Learning Pandas- plotting flight paths

2017-08-30

I'd like to learn how to use the pandas package properly. It's really useful for reading in large files, dealing with tabular data and sorting/cleaning datasets, and isn't something I often use in my day-to-day PhD work. So, to dive right in, I thought I'd dive right in and download an interesting dataset from Kaggle. Kaggle hosts many raw datasets, with data covering everything from European football to different plan species and even transcripts of Twitter, South Park episodes and UN speeches. If you haven't heard of it before I definitely recommnend having a look!

I chose the data on airline routes and airports, from here and here, thinking that I'd join these two datasets together and plot a map of flight routes around the world.

The airports dataset has the longitude and latitude of ~8000 airports around the world. Each airport also has a unique id, which is referenced in the flight routes data. I'd need to join the tables together, so instead of columns named "source airport id", we'd have "source airport longitude" and "source airport latitude" instead. This is easily done with pandas, but it took me a little while to get my head around how it works.

First we load everything in:

  
#import things
import numpy as np                                            
import pandas as pd

#Column names, since this csv file doesn't seem to have a header
names = ['id','Name' ,'City' ,'Country','Airport ID','IATA' ,'lat', 'lon' ,'Altitude','Timezone' ,'DST' ,'Tz' ,'Type','Source'

#Read in the airport data sets
stations = pd.read_csv('airports_extended.csv', names = names)
#only choose airports
airports=stations[stations['Type']=='airport']

#get the flight routes
#No need for column names here, as we have a header already
routes=pd.read_csv('routes.csv')
  

Now we make sure that the id columns in both these series are actualy numerical data. I was tearing my hair out trying to match one against the other before realising that one id column was all strings and the other all ints!

  
#Make series of just the ids, and convert them to floats
tmp_sources=pd.DataFrame(pd.to_numeric(routes[' source airport id'], errors='coerce'))
tmp_dests=pd.DataFrame(pd.to_numeric(routes[' destination airport id'], errors='coerce'))
  

Setting errors='coerce' makes sure that any incorrect values are set to Nans, rather than throwing an error.

  
#Get just the longitude and latitude columns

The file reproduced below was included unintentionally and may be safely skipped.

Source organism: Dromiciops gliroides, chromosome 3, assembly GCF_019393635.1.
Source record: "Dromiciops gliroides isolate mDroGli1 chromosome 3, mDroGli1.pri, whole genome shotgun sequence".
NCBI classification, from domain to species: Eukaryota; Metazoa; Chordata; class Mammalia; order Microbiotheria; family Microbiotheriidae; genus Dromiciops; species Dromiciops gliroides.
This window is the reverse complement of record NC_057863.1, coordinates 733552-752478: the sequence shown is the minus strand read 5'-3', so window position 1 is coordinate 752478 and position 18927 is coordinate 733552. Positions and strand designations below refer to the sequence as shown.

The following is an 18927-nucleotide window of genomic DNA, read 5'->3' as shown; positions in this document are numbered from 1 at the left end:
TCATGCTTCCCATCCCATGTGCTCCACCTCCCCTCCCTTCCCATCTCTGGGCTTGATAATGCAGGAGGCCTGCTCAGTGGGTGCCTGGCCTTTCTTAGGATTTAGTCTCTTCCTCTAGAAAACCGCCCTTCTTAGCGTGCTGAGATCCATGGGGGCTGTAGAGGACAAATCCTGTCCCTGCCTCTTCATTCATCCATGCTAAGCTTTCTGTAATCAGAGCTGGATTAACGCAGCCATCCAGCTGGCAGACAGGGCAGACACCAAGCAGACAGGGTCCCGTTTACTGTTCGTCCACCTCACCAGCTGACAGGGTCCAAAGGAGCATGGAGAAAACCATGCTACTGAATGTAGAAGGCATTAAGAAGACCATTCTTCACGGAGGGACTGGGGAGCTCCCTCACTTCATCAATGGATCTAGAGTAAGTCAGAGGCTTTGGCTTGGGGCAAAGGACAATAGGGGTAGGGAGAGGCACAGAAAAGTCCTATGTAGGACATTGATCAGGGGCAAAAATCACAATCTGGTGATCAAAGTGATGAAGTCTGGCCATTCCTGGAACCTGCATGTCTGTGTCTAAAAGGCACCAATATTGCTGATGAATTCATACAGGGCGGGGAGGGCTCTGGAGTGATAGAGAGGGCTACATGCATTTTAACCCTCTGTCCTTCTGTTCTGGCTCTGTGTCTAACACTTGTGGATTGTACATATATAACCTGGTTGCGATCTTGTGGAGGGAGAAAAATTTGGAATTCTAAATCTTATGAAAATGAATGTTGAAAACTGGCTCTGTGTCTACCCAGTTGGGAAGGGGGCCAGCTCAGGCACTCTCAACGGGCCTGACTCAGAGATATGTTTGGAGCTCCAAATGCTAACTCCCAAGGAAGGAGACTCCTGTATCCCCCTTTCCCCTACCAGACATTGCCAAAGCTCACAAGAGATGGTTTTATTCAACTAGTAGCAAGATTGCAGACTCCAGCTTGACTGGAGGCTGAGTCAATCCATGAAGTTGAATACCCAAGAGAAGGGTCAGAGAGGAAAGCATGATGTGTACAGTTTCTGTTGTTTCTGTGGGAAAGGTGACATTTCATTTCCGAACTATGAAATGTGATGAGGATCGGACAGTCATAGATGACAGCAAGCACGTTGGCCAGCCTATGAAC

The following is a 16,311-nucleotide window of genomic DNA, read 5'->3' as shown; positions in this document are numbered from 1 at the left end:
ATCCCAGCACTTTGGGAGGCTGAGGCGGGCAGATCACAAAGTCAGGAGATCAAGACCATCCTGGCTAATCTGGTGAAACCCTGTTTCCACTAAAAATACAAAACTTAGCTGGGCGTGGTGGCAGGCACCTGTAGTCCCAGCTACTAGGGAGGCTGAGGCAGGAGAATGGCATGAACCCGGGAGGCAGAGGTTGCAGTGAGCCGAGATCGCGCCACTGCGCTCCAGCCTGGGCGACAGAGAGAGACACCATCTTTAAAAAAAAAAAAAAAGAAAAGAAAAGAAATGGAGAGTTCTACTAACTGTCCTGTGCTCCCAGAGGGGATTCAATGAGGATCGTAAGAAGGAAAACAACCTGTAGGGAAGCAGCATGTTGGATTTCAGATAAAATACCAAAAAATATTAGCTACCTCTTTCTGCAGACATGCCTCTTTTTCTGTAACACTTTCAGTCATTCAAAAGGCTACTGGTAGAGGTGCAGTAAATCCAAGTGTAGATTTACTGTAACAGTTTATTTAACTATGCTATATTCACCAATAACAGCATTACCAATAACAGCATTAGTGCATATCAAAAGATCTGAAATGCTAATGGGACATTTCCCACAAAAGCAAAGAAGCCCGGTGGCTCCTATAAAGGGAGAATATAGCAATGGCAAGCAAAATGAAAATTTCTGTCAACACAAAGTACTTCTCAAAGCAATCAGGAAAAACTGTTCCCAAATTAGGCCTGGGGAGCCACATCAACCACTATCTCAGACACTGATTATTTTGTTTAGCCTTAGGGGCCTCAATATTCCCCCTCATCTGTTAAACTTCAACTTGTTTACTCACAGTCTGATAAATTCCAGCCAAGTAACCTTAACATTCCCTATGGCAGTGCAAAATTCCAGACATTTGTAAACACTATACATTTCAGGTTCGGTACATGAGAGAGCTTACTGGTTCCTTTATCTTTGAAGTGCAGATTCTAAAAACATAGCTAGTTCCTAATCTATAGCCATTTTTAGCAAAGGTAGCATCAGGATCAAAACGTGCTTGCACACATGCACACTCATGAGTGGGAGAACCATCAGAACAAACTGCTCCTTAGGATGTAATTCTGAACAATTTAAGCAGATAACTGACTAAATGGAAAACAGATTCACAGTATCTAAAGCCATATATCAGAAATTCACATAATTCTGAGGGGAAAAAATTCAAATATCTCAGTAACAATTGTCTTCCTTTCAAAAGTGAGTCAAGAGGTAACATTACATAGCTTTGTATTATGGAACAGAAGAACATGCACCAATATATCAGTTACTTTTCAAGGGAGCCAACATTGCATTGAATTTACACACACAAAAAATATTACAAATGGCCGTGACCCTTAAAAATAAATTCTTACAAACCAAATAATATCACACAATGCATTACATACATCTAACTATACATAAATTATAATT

locations=airports[['id', 'lon', 'lat']]

#and merge with the (temporary) route starts and stops  
sources=pd.merge(tmp_sources, locations, left_on=' source airport id', right_on='id')
destinations=pd.merge(tmp_dests, locations, left_on=' destination airport id', right_on='id')

#join these together, to get a table with lons and lats for the airport sources and destinations 
final=sources.join(destinations, lsuffix='_source', rsuffix='_dest') 
  

The merge and join functions here are the really useful parts of pandas. The two accomplish very similar things, but are subtley different- and I can't say I'm entirely sure when one is more approriate than the other! Something on the list of things to learn. Now our new dataframe Final has columns like lat_source, lon_source, lon_dest and lat_dest, and the next thing to do is to plot them all on a map.

I did this using the useful package Cartopy. You can simply load up a matplotlib axis with the appropriate map projection and plot things in longitude and latitude on there!

  
import matplotlib.pyplot as plt
import cartopy.crs as ccrs
from matplotlib import collections  as mc

ax = plt.axes(projection=ccrs.PlateCarree())

#Add coastlines with high resolution
ax.coastlines(resolution='10m')
#Add a map image
ax.stock_img()
  

To plot my actual flight routes, I'd need to use a LineCollection. Going through and plotting the ~68000 routes one by one in a for loop would take forever!

  
#Get just the columns we want from our final dataframe
lines=final[['lon_source', 'lat_source', 'lon_dest', 'lat_dest']].values

#Reshape them into (x_0, y_) (x_1, y_1) pairs
lines=lines.reshape(-1, 2, 2)

#Make a path collection with the correct geodesic transformation
lc = mc.LineCollection(lines, linewidths=0.1, colors='g', transform=ccrs.Geodetic()) 

#Plot!
ax.add_collection(lc)  

plt.show()
  

Here, the "Geodetic" transformation ensures that our lines between two coordinates follow the curvature of the Earth (as real flight plans do). The final plot looks like this:

Which looks okay! I'd like to go back and play with things a bit- like use a nicer map image, and maybe colour the flights based on length or duration somehow. It also takes around a minute to run on my laptop, with the geodesic transformation for the line collection taking up most of that time. So maybe there's a more efficient way?